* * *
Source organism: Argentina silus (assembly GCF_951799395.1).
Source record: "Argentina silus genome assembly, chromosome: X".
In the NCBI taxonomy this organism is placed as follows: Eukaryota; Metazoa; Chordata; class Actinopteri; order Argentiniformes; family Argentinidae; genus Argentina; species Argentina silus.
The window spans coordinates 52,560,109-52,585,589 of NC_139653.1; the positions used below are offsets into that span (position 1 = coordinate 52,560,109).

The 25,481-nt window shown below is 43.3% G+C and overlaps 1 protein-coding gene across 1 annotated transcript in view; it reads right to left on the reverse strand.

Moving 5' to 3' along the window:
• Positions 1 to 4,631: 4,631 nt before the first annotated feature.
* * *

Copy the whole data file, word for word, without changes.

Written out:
Source organism: Argentina silus (assembly GCF_951799395.1).
Source record: "Argentina silus genome assembly, chromosome: X".
In the NCBI taxonomy this organism is placed as follows: Eukaryota; Metazoa; Chordata; class Actinopteri; order Argentiniformes; family Argentinidae; genus Argentina; species Argentina silus.
The window spans coordinates 52,560,109-52,585,589 of NC_139653.1; the positions used below are offsets into that span (position 1 = coordinate 52,560,109).

The 25,481-nt window shown below is 43.3% G+C and overlaps 1 protein-coding gene across 1 annotated transcript in view; it reads right to left on the reverse strand.

Moving 5' to 3' along the window:
• Positions 1 to 4,631: 4,631 nt before the first annotated feature.